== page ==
Summer is generally thought of as a relaxing, enjoyable time. A time when life slows down a little so that we can unwind and reconnect with friends and loved ones. However, personal troubles, financial crises and family issues don’t take a vacation. They may even become more intense during the summer months, especially if you’re going through a rough patch while feeling that everyone else is enjoying the sunshine and living carefree.
If you’re a parent trying to manage children who are out of school, summer can create a lot of anxiety when trying to plan activities and prevent the kids from getting sucked into the “summer blues.” This includes working parents who are worried about children being home alone with too much screen time on their hands.
Planning vacations can be very stressful, especially when juggling travel arrangements and financial concerns. If you’re going out of town with a special needs child who has a disorder or disability, those concerns and accommodations also have to be taken into account. Of course, family reunions can add their own special set of issues when everyone gets together – right along with the heat and humidity.
From a professional perspective, many employees feel the need to put in overtime to make sure everything is caught up before leaving or right after getting back. Co-workers’ vacation plans can also become overwhelming if you need to take on additional work while they are gone.
Financial challenges often intensify during the summer. In addition to vacation plans, the cost for extended daycare and summer camps quickly add up. You can also break the bank just by trying to keep up with all of the invitations and special events happening around town. According to a survey conducted for the AICPA by Harris Poll, 59 percent of U.S. adults said their financial tension during the summer matches or exceeds the stress they feel during the year-end holiday season.
So how can you manage stress and bring down your anxiety level during the hectic summer? Here are some tips that may help:
- Make sure everyone sticks to a bedtime routine to reduce anxiety and depression, and awake feeling energized and productive. The wonders of a good night’s sleep can impact many areas of your life.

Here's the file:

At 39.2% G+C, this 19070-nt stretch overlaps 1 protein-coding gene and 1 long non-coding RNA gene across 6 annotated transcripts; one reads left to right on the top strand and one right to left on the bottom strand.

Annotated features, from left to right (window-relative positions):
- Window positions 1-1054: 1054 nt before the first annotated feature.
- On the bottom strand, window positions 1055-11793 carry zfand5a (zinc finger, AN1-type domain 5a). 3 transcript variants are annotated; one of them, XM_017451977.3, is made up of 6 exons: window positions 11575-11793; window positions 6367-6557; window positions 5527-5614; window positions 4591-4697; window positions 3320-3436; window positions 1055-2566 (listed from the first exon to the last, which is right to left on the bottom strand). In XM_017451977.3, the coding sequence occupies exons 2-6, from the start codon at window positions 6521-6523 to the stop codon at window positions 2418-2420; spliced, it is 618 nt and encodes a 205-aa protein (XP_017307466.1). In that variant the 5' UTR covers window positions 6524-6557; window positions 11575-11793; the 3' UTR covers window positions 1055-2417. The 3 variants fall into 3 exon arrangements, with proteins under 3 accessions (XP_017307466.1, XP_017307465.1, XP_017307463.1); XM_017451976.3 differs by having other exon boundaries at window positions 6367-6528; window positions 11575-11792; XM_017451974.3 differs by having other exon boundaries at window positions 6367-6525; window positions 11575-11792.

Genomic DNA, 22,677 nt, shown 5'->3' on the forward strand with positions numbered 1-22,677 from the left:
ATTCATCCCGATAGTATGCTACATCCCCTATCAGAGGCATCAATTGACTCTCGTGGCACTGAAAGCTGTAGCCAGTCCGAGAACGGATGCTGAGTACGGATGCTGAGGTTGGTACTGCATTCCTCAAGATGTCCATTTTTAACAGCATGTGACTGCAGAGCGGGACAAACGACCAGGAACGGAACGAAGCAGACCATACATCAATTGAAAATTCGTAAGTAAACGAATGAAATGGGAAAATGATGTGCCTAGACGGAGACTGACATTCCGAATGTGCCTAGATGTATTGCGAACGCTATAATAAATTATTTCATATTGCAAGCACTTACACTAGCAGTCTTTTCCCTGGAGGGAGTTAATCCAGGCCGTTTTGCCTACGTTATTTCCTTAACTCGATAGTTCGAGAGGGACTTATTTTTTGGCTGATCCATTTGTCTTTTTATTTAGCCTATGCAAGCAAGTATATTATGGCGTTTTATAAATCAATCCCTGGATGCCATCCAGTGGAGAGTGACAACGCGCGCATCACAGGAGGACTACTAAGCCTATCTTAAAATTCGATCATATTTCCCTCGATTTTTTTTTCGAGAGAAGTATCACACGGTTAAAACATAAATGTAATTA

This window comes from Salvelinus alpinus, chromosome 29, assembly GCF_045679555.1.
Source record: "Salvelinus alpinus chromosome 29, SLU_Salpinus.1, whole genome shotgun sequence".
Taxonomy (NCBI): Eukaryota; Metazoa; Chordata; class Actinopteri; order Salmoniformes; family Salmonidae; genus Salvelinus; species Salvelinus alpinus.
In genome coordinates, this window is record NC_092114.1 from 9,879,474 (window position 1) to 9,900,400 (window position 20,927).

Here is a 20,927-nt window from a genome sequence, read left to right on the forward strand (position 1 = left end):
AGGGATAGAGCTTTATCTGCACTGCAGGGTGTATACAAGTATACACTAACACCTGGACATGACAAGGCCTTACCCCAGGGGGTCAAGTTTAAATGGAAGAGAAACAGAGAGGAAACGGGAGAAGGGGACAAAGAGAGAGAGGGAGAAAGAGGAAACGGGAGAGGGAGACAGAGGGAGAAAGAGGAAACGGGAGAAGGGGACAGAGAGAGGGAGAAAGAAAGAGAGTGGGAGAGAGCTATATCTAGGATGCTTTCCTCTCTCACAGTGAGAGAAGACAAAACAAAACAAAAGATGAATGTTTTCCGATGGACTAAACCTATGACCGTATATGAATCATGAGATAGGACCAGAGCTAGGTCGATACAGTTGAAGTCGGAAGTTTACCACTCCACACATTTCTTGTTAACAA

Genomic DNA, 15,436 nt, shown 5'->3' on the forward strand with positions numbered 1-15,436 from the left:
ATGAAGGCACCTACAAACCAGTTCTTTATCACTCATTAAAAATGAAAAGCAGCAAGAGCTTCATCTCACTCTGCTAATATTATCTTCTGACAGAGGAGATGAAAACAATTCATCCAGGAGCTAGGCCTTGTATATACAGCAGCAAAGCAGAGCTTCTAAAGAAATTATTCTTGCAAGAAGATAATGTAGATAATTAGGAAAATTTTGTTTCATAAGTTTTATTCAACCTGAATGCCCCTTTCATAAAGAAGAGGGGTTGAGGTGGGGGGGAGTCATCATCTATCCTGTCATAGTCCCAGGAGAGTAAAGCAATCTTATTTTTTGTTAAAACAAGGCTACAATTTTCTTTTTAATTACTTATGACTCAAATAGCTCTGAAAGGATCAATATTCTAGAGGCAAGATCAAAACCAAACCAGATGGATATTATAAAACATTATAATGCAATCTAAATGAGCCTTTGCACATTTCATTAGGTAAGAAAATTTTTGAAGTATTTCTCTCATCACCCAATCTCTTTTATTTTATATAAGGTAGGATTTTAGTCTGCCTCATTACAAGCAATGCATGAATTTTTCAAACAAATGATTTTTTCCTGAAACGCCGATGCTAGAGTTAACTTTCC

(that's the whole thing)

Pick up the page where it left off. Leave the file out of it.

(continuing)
- Eat healthy meals and snacks by taking advantage of all the fresh fruits and vegetables available this time of year.
- Enjoy the nice weather and take a walk down the street or around the park. Being outdoors can help adjust anyone’s frame of mind. In addition, maintaining a light exercise regimen such as aerobics or yoga can also have a positive effect on how you feel overall.
- Breathe deeply by inhaling slowly through your nose to the count of three; then exhale through pursed lips counting to three again. Blowing bubbles is another way to reduce stress because of the deep breathing – plus it’s fun!
- If you’re unhappy about not being to take a leisurely vacation, short, local road-trips are the next best thing. And they can be much more budget-friendly to the frugal-minded.
- Speaking of budgets, set one for the summer that includes expenses for vacations and special events, and then stick to it. Just knowing what you have to work with can eliminate the stress and worry of wondering how you’re going manage the money.
- Find time for downtime as an individual or as a family. Walk down the beach and collect seashells, snap pictures of wildflowers while out walking, catch fireflies with the kids, or toast s’mores on the grill. These are the times that will be the most meaningful and leave you with the best memories.
If you are experiencing a difficult time working with stress-related issues, it may be time to talk to a mental health professional. Undue stress creates anxiety and/or depression, while intensifying other types of disorders, and should not be left untreated. The sooner you take preventive measures, the sooner you can start enjoying a better quality of life.